2. B R Kurtz B R Kurtz says:

    Im still not sure where I place the pistol enclosures in the SBR world. On the one hand, I do like that they give a pistol 4 points on contact and the potential for better optics; but conversely they also make the pistol heavier and larger for the same barrel length/ballistics level as the original pistol. So its a Pros VS Cons argument–sometimes it good-sometimes not.

    A SBRd G29 in 10mm or maybe a G35 in 357SIG would enhance the potential range and power potentially making the larger package worth the effort; yet not be too overpowered for handgun ranges. Ultimately I keep hoping someone will design a simple folding or collapsible buttstock, that allows the pistol to still be holster carried and be deployable to use a SBR when needed.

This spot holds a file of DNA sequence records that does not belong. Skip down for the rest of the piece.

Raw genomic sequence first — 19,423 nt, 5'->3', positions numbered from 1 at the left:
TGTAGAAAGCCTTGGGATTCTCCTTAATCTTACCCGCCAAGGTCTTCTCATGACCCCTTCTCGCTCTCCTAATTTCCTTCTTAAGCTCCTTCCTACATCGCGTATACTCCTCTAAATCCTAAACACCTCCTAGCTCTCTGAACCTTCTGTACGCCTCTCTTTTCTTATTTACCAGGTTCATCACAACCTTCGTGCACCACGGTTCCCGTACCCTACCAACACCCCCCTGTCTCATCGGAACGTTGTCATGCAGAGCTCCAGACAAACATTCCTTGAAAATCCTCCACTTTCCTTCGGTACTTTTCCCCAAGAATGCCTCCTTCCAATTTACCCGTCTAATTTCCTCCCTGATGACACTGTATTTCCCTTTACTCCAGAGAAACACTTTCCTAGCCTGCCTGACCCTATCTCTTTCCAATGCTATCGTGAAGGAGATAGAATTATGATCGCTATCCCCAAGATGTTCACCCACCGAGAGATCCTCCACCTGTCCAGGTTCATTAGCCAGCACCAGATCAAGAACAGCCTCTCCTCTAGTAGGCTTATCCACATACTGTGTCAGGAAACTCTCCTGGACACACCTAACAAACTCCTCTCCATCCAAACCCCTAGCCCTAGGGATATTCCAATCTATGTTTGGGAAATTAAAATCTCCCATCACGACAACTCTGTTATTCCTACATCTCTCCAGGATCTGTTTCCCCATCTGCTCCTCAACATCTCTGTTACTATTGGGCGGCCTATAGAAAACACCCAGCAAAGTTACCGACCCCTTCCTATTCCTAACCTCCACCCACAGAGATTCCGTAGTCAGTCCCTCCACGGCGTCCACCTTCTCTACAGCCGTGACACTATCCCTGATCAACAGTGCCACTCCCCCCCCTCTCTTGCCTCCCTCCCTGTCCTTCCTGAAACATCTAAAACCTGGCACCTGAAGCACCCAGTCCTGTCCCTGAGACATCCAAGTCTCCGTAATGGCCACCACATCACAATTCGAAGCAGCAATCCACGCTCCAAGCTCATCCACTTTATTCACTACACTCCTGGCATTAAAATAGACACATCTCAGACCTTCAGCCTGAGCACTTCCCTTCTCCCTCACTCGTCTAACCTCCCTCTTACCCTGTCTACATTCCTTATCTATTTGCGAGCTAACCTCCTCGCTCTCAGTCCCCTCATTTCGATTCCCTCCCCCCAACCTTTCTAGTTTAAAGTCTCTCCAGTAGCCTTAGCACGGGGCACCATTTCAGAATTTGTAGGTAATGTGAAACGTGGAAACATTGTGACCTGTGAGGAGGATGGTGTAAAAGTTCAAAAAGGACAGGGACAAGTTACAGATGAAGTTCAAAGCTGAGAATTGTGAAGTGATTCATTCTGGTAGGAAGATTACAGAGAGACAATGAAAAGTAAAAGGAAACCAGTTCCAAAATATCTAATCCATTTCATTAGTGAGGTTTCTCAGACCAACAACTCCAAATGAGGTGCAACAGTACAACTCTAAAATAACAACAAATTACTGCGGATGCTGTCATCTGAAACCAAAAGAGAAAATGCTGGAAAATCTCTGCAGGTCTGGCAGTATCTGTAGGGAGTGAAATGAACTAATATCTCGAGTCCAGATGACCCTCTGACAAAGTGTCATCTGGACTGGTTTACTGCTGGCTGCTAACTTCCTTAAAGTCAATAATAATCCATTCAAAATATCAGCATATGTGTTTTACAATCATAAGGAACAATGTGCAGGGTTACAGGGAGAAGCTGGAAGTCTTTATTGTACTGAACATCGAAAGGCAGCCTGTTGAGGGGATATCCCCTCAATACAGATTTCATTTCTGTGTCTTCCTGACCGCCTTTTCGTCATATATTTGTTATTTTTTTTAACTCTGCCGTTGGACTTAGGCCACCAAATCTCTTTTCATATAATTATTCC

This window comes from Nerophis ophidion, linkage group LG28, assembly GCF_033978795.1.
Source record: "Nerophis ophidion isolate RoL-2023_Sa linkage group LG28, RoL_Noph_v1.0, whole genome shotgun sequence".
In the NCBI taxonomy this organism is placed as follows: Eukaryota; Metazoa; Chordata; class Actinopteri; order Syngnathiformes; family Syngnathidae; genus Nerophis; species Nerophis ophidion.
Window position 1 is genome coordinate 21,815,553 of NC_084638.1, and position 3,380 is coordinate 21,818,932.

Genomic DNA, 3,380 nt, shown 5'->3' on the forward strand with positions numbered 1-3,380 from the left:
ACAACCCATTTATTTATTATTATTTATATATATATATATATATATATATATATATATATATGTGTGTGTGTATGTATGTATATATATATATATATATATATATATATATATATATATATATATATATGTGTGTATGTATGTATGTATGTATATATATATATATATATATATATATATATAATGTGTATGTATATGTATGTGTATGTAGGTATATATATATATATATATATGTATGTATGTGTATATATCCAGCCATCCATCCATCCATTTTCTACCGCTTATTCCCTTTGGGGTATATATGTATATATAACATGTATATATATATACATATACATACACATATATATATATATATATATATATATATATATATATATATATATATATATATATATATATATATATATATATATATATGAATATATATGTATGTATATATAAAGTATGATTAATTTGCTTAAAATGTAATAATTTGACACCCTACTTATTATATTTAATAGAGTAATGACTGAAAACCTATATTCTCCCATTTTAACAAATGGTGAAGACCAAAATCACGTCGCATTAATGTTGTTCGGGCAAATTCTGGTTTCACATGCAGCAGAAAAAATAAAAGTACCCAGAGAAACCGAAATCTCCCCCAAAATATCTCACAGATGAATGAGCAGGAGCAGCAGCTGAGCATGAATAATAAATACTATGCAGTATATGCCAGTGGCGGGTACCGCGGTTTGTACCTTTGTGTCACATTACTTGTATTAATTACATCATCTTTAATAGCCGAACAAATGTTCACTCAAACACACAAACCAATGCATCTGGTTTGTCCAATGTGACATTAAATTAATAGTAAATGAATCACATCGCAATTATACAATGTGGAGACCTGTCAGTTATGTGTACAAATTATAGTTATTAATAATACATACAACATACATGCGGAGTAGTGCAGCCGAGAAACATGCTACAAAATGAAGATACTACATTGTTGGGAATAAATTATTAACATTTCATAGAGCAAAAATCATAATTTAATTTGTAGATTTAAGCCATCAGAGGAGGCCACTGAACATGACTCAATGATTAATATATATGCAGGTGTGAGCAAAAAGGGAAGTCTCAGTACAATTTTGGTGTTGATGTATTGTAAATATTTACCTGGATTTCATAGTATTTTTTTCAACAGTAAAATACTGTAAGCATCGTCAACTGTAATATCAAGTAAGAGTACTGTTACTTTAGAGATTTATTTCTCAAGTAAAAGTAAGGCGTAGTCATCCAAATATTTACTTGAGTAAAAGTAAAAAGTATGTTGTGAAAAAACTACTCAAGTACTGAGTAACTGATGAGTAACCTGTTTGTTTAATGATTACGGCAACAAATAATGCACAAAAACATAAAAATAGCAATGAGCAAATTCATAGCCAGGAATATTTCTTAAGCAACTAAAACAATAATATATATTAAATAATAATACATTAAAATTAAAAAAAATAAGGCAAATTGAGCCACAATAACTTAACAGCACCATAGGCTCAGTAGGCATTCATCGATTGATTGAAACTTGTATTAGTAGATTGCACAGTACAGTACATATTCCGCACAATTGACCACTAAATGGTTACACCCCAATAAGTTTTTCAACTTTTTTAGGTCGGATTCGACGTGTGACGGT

As too the ZACK as a trigger cover, I cant recommend them enough. I find Im using a ZACK more and more as a daily carry holster. Years ago when Glocks were first becoming PD weapons, there was a “Trigger Block” that slipped in behind the Glock trigger and supposedly easily “popped” out, (think of it as “Touch Index”). Im not sure if they are still available but that might be an alternative for bag carry.

    Best

  3. JonnyV says:

    any thoughts on the SIG ACP-LE ?

    (the lock up between the frame/pistol, seems similar to the KPOS)

    • Short Barrel Shepherd Short Barrel Shepherd says:

      Hi there! I considered getting one, but after the amount of money I spent on the enclosure reviews I am not anxious to plunk down for another experiment. I’m going to try to find John Hollister at SHOT Show and see if he can help me out.

  4. Steven says:

    I know this is old, but have you thought about tying a trigger guard into the bottom of the bag, this would reduce the number of steps required for deployment.